Substance should always trump form. But the lesson here is that we should be wary that sometimes an overly-posturing individual gets something out of that mere posturing.

3. Don’t Just “Cruise” to a Victory.

In the latter rounds, particularly rounds 10, 11, 12, Pacquiao appeared to just be coasting to victory. Like it’s a done deal and he’ll spare Bradley any punishment. Perhaps he was thinking that it was similar to the Margarito fight. But Bradley was different than Margarito. Bradley moved more, punched more and connected more than Margarito. So Pacquiao should have gone full force in all of the rounds.

The judges, incompetent as they are, found that Bradley won in rounds 10, 11 and 12 (3 rounds x 3 judges) except for one round for one judge. That’s 8-1 in favor of Bradley. Seriously, that’s infuriating as the fight did not go that way. Pacquiao did not fare that badly. Bradley may have won one of those rounds but not an 8-1 ratio. Lesson is: cruising to victory is risky.

4. Boxing is a Business and there is Politics in Every Business.

Boxing is politicized. Conspiracy theorists suddenly awoke and said that Pacquiao was orchestrated to lose so that a rematch can be forged and may even be a trilogy. Since Mayweather will not fight Pacquiao, then Bradley is the next best bet. Under the contract, if Pacquiao loses, there is an automatic rematch. If Bradley loses, no rematch is guaranteed.

Lesson is: people need to remember that boxing is a business. Big Business, actually. And the political hand of boxing bigwigs can be felt. No one threw the match away as both fighters brought their respective fight. But it seems that the judges were predisposed to give rounds to Bradley even if he did not punch that well or moved enough. Pacquiao, like the young Bradley, is a mere chess pawn that boxing overlords move and sacrifice at their pleasure.

5. Absolutely Nothing is Certain, Expect the Unexpected.

Nothing is certain. Not that job, not that raise, not that school admission, not that part, not good health, not good weather, not old age, not that win. Everything and anything can happen. Lesson is: you can’t be too comfortable or “kampante” or else you risk losing it all. Stay hungry.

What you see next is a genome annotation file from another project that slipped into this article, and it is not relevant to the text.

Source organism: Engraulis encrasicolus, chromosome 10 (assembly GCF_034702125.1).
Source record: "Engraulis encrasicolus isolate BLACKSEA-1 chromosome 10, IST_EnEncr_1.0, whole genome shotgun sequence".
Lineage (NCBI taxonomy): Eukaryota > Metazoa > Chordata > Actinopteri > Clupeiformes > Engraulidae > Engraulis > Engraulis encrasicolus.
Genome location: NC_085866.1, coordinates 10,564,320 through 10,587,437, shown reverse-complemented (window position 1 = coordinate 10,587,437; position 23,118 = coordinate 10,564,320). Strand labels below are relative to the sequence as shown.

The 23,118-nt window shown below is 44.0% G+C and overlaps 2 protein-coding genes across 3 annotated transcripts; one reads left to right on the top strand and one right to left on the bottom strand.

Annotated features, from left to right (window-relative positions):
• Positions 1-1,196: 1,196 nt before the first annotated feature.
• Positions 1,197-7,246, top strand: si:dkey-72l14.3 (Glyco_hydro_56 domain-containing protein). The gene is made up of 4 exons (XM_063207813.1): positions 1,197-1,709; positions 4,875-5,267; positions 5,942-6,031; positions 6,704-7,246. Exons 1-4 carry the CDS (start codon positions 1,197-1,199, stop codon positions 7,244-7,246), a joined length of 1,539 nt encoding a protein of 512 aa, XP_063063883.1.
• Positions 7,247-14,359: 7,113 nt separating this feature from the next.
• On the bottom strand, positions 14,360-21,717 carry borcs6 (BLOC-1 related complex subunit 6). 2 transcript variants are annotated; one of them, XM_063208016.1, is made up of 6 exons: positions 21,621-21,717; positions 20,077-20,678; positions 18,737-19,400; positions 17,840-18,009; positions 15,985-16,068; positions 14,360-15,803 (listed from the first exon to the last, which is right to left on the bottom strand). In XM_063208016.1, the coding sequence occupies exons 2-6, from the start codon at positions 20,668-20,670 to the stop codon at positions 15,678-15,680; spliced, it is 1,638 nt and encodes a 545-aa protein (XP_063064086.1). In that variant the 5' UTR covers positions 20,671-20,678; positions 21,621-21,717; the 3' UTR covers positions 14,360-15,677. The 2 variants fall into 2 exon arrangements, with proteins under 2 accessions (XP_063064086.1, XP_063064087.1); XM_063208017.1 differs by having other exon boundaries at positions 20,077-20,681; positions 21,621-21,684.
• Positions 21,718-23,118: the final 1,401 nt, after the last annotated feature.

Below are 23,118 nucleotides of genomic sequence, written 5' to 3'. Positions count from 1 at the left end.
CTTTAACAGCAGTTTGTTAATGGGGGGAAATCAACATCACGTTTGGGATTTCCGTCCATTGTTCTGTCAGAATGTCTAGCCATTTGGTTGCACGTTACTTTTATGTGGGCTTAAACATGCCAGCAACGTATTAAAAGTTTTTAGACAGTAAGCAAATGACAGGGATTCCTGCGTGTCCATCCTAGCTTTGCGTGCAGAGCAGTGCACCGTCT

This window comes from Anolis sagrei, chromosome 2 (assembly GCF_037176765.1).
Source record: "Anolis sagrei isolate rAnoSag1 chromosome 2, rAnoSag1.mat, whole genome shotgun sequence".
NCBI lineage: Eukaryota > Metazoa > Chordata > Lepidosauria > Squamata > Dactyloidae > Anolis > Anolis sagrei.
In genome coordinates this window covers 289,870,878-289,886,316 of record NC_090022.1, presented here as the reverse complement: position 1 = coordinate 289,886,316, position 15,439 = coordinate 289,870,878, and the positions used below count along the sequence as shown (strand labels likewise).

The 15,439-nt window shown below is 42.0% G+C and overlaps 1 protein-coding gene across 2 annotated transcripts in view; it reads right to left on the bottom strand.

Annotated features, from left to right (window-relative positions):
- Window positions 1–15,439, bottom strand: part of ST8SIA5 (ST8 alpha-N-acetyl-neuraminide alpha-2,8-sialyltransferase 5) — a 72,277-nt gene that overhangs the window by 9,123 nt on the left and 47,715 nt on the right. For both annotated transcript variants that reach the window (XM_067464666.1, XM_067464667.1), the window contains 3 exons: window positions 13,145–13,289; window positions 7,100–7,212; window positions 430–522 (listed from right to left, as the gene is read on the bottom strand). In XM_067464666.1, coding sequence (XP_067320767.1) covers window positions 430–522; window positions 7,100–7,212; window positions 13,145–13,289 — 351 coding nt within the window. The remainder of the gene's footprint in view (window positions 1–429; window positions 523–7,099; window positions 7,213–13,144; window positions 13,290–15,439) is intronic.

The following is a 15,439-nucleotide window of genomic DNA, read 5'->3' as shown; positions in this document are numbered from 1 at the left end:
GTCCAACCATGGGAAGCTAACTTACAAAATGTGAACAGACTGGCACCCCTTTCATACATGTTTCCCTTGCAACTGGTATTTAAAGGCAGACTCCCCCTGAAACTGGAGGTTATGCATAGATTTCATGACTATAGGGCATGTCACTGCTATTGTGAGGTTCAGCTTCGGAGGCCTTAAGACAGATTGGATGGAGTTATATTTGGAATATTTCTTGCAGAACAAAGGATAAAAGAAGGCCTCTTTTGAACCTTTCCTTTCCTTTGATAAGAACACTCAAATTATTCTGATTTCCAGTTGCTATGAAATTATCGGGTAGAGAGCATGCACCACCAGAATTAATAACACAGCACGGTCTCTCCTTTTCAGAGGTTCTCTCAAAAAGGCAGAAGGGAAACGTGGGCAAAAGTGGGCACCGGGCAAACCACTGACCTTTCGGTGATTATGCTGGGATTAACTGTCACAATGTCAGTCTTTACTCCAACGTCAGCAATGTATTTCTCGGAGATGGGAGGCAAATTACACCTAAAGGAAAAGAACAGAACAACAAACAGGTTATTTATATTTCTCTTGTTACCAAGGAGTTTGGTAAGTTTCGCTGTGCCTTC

6. UFC is a Great Alternative to Politicized Boxing.

Big Time Boxing is way too big for boxing overlords not to dip their hands on the outcomes. Too much money is at stake. That’s why MMA enthusiasts “celebrate” this controversial decision because it exposes the dirty politics of Big Time Boxing. The UFC on the other hand is a somewhat smaller event but is as exciting as boxing. UFC fighters are not paid as much as Big Time boxers so the tendency to throw matches or predetermine victories is not there – at least as of now. Lesson is: if you like contact sports, there are others besides boxing.

7. Life Goes On Whether Pacquiao Wins or Not.

If you’re depressed, don’t be. If you’re miserable, please stop. If you’re confused, do something else. Pacquiao will be fine. In fact, he is very fine. He was just excessively compensated for this fight, win or lose. So it’s not as if he lost so much. He did technically lose the fight but he can get the rematch and also be paid handsomely for it.

Who really lost are the Pay-Per-Viewers who had to pay approximately $65 (with tax), the real boxing aficionados who love the sport, and boxing itself.

Life goes on with a Manny Pacquiao loss. We can’t sulk too long. Lesson is: internalize it, accept it and then move on. There’s so much to life than Pacquiao always winning.
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This column’s author, Carlo Osi, is a lawyer & writer based in Washington, D.C. and educated by Georgetown University Law Center, the University of Pennsylvania, Wharton School, Kyushu University, and UP.

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Disclaimer: The ideas and content above are solely the opinion and perspective of the author. They are not representative in any way of the position, opinion or outlook of his past or present employment affiliations, nor should they be interpreted as any form of legal or tax advice.